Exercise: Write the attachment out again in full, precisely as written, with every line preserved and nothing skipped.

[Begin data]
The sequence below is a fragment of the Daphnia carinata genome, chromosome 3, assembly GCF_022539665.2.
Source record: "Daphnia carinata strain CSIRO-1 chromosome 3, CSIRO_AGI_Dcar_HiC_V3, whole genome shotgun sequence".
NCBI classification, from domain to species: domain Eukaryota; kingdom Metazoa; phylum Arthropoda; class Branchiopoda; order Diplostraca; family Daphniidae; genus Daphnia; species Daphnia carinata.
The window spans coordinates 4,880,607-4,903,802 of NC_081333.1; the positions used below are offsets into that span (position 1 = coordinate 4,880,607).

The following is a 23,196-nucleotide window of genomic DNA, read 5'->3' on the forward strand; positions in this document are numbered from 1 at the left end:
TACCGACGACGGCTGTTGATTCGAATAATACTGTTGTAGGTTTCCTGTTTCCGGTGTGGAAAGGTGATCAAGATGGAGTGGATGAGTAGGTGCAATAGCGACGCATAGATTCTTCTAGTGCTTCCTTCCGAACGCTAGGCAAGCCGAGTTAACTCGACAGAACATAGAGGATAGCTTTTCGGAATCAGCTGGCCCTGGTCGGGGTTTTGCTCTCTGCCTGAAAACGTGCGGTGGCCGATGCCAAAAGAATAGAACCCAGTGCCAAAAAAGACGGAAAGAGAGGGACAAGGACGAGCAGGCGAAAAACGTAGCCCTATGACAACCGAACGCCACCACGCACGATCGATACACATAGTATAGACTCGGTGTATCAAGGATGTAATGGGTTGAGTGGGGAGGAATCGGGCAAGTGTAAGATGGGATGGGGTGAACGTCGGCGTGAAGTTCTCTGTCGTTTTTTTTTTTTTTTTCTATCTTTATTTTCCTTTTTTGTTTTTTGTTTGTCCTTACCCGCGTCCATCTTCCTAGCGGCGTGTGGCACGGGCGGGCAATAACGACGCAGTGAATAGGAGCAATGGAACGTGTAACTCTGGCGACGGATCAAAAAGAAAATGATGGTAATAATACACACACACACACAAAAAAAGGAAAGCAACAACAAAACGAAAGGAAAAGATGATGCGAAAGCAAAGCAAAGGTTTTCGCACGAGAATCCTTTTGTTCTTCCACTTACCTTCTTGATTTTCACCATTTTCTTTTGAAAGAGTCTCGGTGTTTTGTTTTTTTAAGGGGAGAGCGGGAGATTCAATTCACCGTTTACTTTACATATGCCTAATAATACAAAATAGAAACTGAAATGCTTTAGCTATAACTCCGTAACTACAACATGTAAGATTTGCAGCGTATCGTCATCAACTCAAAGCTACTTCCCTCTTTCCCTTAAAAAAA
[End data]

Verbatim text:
The sequence below is a fragment of the Daphnia carinata genome, chromosome 3, assembly GCF_022539665.2.
Source record: "Daphnia carinata strain CSIRO-1 chromosome 3, CSIRO_AGI_Dcar_HiC_V3, whole genome shotgun sequence".
NCBI classification, from domain to species: domain Eukaryota; kingdom Metazoa; phylum Arthropoda; class Branchiopoda; order Diplostraca; family Daphniidae; genus Daphnia; species Daphnia carinata.
The window spans coordinates 4,880,607-4,903,802 of NC_081333.1; the positions used below are offsets into that span (position 1 = coordinate 4,880,607).

The following is a 23,196-nucleotide window of genomic DNA, read 5'->3' on the forward strand; positions in this document are numbered from 1 at the left end:
TACCGACGACGGCTGTTGATTCGAATAATACTGTTGTAGGTTTCCTGTTTCCGGTGTGGAAAGGTGATCAAGATGGAGTGGATGAGTAGGTGCAATAGCGACGCATAGATTCTTCTAGTGCTTCCTTCCGAACGCTAGGCAAGCCGAGTTAACTCGACAGAACATAGAGGATAGCTTTTCGGAATCAGCTGGCCCTGGTCGGGGTTTTGCTCTCTGCCTGAAAACGTGCGGTGGCCGATGCCAAAAGAATAGAACCCAGTGCCAAAAAAGACGGAAAGAGAGGGACAAGGACGAGCAGGCGAAAAACGTAGCCCTATGACAACCGAACGCCACCACGCACGATCGATACACATAGTATAGACTCGGTGTATCAAGGATGTAATGGGTTGAGTGGGGAGGAATCGGGCAAGTGTAAGATGGGATGGGGTGAACGTCGGCGTGAAGTTCTCTGTCGTTTTTTTTTTTTTTTTCTATCTTTATTTTCCTTTTTTGTTTTTTGTTTGTCCTTACCCGCGTCCATCTTCCTAGCGGCGTGTGGCACGGGCGGGCAATAACGACGCAGTGAATAGGAGCAATGGAACGTGTAACTCTGGCGACGGATCAAAAAGAAAATGATGGTAATAATACACACACACACACAAAAAAAGGAAAGCAACAACAAAACGAAAGGAAAAGATGATGCGAAAGCAAAGCAAAGGTTTTCGCACGAGAATCCTTTTGTTCTTCCACTTACCTTCTTGATTTTCACCATTTTCTTTTGAAAGAGTCTCGGTGTTTTGTTTTTTTAAGGGGAGAGCGGGAGATTCAATTCACCGTTTACTTTACATATGCCTAATAATACAAAATAGAAACTGAAATGCTTTAGCTATAACTCCGTAACTACAACATGTAAGATTTGCAGCGTATCGTCATCAACTCAAAGCTACTTCCCTCTTTCCCTTAAAAAAA